Review Summary: The evidence is simply too overwhelming. The court has no choice but to rule in favor of Dino and Burton.
If the only evidence allowed in the legal battle over the Fear Factory moniker was music, the case would already be over. In that regard, the facts against Christian Wolbers and Raymond Herrera are just too overwhelming to ignore. To begin with, there are the two albums that were released without Dino Cazares on guitar. The first release is simply a decent attempt at emulating his style, and the second is widely considered to be a near disaster. Then there is the Arkaea
release – an album that would have sunk Fear Factory to new lows if it had actually been issued with the band’s name. These facts alone are probably enough to prove that Christian should never write another riff for the band again, but there is still one more piece of evidence left to evaluate: Mechanize
It turns out that even more than the underwhelming Arkaea
release, this album proves that the name belongs with Dino and Burton. These two, along with Gene Hoglan and Byron Stroud, have released the album that most Fear Factory fans have been clamoring for since Digimortal
is an album full of rapid-fire riffs, harsh shouts, clean singing, precision percussion and industrial flourishes all wrapped in a cold, mechanized production courtesy of Rhys Fulber (Front Line Assembly
, Paradise Lost
). More importantly, it’s an album that doesn’t contain the nu metal influence, crappy cover songs (how do you mess up Killing Joke""") or blatant attempts to reach the mainstream – an album that could sit comfortably among the band’s first three releases, but with better songwriting than any of them. In a nutshell, it’s everything that the band has been unwilling or unable to do since Dino was removed.
Despite all of the nods to the band’s glory days, Mechanize
is more than just an attempt to relive the past, though. This effort to expand their sound (however slight) is mainly apparent in the increased role of the electronics. From the piano section at the beginning of “Christploitation” to the faint synth melodies that run beneath most of the riffs, it’s obvious that Rhys Fulber was given a lot of room to work. Dino Cazares has also expanded his repertoire by occasionally changing things up with quick leads or a slightly thrashy riff – although these are generally fleeting moments and nothing new if you’ve heard his other band, Divine Heresy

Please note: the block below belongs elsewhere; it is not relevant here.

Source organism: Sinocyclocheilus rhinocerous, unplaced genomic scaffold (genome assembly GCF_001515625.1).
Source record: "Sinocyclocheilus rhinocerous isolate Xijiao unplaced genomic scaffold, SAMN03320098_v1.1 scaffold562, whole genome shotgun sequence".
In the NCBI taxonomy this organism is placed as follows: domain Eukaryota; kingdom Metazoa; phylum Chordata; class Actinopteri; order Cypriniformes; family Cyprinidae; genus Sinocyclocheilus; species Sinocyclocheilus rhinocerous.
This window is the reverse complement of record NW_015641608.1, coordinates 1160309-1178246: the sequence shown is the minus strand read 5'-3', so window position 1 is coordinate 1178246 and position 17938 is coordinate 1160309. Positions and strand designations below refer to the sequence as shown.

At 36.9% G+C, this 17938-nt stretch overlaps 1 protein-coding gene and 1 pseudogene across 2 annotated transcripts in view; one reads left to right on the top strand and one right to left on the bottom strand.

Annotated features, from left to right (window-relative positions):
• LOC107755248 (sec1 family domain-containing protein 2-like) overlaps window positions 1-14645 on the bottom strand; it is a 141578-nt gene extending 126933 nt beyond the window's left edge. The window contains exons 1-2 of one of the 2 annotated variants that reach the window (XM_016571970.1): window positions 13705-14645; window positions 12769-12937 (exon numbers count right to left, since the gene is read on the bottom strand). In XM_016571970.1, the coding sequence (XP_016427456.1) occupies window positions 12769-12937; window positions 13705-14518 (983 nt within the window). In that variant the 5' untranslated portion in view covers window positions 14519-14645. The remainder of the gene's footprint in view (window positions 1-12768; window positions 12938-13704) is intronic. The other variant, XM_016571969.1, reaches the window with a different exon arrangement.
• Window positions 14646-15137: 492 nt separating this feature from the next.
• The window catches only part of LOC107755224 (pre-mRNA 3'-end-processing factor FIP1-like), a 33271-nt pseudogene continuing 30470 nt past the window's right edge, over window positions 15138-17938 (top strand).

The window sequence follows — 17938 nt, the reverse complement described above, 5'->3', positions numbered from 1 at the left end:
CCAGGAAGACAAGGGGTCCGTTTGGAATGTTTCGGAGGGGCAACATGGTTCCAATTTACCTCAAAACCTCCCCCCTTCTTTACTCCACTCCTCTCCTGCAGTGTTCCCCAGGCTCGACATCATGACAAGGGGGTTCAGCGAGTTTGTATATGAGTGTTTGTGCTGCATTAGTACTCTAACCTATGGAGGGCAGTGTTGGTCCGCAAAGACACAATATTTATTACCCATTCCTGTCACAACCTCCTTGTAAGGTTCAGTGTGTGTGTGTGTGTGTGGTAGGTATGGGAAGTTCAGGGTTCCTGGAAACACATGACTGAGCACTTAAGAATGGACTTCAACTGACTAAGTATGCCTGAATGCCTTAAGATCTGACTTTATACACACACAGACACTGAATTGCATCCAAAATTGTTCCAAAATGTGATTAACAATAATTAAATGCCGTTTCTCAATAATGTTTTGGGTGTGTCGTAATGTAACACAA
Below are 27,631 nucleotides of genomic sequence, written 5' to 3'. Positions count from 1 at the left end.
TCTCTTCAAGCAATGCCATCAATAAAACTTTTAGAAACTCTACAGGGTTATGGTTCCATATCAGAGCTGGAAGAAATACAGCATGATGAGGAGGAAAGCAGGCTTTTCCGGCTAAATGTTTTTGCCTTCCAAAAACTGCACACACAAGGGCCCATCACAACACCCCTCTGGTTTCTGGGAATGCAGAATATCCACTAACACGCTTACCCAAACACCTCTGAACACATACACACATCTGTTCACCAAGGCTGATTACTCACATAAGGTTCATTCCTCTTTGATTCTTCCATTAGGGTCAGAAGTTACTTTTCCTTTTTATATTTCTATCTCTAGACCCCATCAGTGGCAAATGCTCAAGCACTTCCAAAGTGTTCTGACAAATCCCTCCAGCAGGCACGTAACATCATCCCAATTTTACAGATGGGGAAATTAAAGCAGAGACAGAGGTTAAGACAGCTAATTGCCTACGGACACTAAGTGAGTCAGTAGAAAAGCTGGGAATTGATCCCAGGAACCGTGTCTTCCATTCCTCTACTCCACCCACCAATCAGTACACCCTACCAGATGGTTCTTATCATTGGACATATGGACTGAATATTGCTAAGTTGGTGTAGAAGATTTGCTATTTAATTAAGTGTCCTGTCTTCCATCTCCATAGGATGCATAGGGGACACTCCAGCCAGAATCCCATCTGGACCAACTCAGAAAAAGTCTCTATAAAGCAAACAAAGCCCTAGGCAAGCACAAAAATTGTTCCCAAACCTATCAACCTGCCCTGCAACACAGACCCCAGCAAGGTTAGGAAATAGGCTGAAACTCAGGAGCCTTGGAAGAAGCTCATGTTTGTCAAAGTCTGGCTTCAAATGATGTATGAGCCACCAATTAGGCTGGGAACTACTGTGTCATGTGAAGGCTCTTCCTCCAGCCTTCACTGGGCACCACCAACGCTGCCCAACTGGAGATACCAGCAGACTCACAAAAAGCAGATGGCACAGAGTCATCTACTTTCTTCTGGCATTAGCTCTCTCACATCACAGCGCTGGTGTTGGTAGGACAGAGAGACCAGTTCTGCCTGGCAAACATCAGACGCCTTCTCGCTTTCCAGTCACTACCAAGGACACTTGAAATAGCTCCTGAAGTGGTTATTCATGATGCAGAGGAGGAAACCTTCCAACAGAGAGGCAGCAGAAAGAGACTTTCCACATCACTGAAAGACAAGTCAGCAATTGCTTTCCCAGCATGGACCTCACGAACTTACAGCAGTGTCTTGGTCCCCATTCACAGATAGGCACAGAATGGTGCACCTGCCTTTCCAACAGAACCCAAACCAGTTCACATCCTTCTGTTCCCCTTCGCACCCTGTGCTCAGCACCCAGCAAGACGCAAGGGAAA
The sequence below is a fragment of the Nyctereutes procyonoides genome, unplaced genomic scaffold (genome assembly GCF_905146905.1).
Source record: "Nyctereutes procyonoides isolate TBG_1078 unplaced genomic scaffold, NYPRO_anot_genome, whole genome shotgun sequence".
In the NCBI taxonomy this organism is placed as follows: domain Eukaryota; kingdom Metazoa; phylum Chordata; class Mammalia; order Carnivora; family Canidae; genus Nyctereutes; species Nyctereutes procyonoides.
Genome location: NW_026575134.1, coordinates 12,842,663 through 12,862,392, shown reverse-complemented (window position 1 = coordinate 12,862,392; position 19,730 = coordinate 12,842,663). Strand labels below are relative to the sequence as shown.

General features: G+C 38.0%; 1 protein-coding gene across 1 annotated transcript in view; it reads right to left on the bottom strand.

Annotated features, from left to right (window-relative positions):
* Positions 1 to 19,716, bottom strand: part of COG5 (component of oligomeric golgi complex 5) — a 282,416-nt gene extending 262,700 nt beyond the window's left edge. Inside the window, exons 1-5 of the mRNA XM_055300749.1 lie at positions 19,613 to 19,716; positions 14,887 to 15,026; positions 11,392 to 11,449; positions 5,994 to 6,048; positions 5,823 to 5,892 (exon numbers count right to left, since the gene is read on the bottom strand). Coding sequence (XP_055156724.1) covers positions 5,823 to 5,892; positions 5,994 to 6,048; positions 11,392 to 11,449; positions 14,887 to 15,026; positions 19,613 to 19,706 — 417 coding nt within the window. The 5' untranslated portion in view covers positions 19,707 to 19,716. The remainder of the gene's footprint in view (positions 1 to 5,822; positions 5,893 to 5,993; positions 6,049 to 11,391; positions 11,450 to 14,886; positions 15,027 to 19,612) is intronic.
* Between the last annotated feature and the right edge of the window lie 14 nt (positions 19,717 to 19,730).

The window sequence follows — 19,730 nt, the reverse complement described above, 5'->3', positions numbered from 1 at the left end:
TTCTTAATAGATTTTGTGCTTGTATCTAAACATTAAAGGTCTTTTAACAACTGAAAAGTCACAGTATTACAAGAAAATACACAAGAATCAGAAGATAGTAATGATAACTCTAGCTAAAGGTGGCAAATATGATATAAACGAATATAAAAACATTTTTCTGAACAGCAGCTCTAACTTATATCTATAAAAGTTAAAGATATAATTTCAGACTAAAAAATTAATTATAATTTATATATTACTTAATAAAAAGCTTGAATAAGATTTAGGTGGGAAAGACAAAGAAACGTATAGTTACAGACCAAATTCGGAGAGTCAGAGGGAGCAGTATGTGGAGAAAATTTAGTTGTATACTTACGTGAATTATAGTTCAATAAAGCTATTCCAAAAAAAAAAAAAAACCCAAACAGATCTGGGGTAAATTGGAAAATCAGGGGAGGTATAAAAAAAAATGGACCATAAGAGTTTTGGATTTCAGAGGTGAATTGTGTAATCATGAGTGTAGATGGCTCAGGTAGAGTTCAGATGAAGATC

. More so than what the band chose to include and exclude, the most astonishing thing about the album is the level of conviction that runs through it. Vocalist Burton C. Bell has delivered one of the most visceral vocal performances of his career. He sounds positively pissed off on every track, and his clean vocals are powerful and tastefully done. On the musical side, drummer Gene Hoglan delivers a more forceful and aggressive performance than Raymond Herrera ever seemed capable of, and the riffs are some of the most aggressive and heavy of the band’s career.
Despite all of the things Raymond and Christian have done to prove that they probably shouldn’t be allowed to retain the Fear Factory name, it turns out that the biggest reason has come from Dino and Burton. Quite simply, Mechanize
corrects all of the band’s past missteps including those made prior to Dino’s departure. It is a collection of everything that made them great without any of the extraneous influences that came later. Mechanize
is heavy rhythmic riffs locked in with double bass, violent shouts and powerful clean singing, industrialized effects, and strong songwriting. It’s the sound of a band reinvigorated – a band ready to prove to fans that they’re back and ready to push the Fear Factory name to levels that it hasn’t occupied in years. Sorry Christian and Raymond – with Mechanize
the fans have won, but that also means that you both lose.